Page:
Review: Blackhawk Omnivore Multi-Fit Holster

posted on November 17, 2018

Launched at SHOT Show 2017, Blackhawk’s Omnivore Multi-Fit Holster emerged as the solution for a problem plaguing generations of handgun owners: the overflowing holster drawer/box. This ubiquitous feature of handgun ownership stemmed from the fact that most holsters are designed to fit a single handgun model. Right off the bat, owners are looking at a different holster for each handgun model they own, not to mention multiple options for each handgun. Want a paddle attachment instead of belt loop? ‘Nother holster in the drawer!

So, when Blackhawk launched its Omnivore, it looked like it was the answer to everyone’s problem. Just slap an adapter or a compatible weaponlight onto your pistol’s Picatinny frame rail, and you’ve got a holster fit. With this setup, more than 150 different guns could slot straight into the mouth of the Omnivore (Get the name now?). Sounds good, right? Well, honestly, my initial impressions were somewhat apprehensive.

One element of holster design that seems to repeat itself time and again is that most rigs made to fit a whole bunch of guns don’t work all that well with any single gun. Often, these designs end up being more of a hindrance than helpful. Personally, I’ve had less-than-optimal experiences with so-called “universal-fit” holsters, so my initial thoughts on the Omnivore concept were unenthusiastic. However, I did my due diligence, letting the world know that, “Yes, this is a thing that exists,” and moved on without digging into the details behind the rig.

A year later, I arrived at a private range located within driving distance from Blackhawk’s headquarters in Overland Park, KS. The range featured a single, 25-yard pistol bay cut into a soft swell in the undulating prairie. Along the right side of the bay, a table presented holsters to the attendees: all Blackhawk Omnivores. Great.

We launched into our range experience, led by Blackhawk’s sponsored shooter, Todd Jarrett, who ran through a few features of the holster. At this point, the fog of ignorance began to dissipate, and I started to wonder if maybe I hadn’t given this rig a fair shake.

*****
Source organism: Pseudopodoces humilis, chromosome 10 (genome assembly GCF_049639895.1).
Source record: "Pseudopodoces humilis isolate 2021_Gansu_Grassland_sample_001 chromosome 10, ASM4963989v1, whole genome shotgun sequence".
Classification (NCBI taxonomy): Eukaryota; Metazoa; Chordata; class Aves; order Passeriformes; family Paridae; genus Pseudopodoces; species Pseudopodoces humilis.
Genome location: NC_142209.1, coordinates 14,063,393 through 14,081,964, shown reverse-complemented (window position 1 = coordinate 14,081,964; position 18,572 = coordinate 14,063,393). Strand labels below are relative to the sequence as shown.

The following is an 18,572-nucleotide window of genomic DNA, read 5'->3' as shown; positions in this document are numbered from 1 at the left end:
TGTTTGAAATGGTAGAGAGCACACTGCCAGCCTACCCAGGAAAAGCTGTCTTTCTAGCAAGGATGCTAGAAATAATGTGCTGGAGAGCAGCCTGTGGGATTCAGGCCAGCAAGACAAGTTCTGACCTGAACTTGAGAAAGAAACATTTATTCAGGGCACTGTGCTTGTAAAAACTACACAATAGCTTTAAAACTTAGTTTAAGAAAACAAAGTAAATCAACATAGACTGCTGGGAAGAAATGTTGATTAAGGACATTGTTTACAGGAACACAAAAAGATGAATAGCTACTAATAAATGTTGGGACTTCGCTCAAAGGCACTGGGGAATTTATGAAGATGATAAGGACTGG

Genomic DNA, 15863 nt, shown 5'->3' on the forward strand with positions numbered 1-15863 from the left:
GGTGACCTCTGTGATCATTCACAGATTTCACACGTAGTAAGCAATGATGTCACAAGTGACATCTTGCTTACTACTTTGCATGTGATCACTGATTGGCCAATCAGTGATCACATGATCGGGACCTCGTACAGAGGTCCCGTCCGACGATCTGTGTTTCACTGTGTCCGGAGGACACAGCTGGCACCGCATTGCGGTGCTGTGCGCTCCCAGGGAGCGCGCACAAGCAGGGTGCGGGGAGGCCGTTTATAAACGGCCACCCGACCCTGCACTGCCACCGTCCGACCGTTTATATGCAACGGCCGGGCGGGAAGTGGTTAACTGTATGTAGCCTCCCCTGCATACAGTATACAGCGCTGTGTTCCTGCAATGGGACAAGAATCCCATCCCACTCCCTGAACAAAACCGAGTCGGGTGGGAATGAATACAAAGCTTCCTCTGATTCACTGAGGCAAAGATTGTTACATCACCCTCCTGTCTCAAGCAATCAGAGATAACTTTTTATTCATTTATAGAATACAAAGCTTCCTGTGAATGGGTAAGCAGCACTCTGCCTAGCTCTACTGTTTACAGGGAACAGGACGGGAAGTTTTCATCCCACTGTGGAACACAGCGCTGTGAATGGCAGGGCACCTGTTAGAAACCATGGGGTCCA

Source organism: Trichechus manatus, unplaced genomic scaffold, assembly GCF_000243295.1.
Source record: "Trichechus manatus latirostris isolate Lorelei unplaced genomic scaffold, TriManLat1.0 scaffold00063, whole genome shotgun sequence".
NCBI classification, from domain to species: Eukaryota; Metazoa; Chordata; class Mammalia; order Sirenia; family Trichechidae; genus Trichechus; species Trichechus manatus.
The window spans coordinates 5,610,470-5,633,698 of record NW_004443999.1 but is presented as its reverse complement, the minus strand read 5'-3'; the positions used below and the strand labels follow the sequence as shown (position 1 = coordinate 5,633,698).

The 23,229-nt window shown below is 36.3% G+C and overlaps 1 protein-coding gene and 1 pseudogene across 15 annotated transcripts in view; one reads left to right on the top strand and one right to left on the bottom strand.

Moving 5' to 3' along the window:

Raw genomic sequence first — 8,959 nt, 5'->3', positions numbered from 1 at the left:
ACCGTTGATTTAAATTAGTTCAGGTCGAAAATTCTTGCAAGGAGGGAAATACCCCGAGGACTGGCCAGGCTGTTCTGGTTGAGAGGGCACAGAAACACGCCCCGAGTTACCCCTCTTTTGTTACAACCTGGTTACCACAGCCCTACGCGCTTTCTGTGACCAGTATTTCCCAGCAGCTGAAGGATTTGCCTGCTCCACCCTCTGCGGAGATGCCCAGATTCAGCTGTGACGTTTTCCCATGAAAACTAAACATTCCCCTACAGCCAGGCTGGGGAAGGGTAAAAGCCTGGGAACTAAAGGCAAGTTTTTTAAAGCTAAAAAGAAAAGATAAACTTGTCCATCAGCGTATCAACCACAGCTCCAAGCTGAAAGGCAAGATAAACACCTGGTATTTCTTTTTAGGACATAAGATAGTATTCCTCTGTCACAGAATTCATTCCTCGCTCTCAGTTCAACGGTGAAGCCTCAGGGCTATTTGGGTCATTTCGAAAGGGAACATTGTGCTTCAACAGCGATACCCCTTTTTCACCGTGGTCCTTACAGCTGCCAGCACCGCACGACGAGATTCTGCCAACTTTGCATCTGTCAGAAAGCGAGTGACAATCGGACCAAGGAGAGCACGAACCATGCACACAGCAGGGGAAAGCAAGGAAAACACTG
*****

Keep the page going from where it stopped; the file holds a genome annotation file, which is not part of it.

Blackhawk’s Omnivore holsters currently come in three different configurations. Like I alluded to above, the first iteration of the design included a Picatinny-rail adapter that locked onto the frame rail of a compatible handgun. This adapter mates to a mounting point on the inside of the holster, which uses a Level-Two retention device unlocked with a thumb release. If handgunners have either a Streamlight TLR-1, TLR-2 or a SureFire X300 weaponlight, compatible holsters are available that lock onto the light rather than a rail adapter.

The holsters used in our little range-training class were sized to fit Streamlight’s design, so we locked the TLR-1 to our Glock G17s and started learning. From the start, it became clear that the Level-Two retention device wasn’t a hindrance at all. Personally, I don’t have much experience with these kinds of retention-equipped holsters, mostly because I thought they’d be more of an impediment to a fast draw than anything else. Why add in an extra step that could eat up valuable seconds, particularly when I'm not counting on it for duty use?

Blackhawk-sponsored pro shooter Todd Jarrett demonstrated retention-release techniques using the Omnivore holster.

After working with the rig a few times, though, releasing retention and drawing became intuitive. The release lever is compatible with three different thumb pads, each of which is a different height. For those with shorter thumbs, like me, adding in the highest pad allows the thumb to slam down on the release as I gripped the gun in the holster. With the pad depressed, the gun came out smoothly as my thumb found its natural point along the left side of the pistol’s frame. Soon, I found I could draw as fast as pretty much any other OWB holster.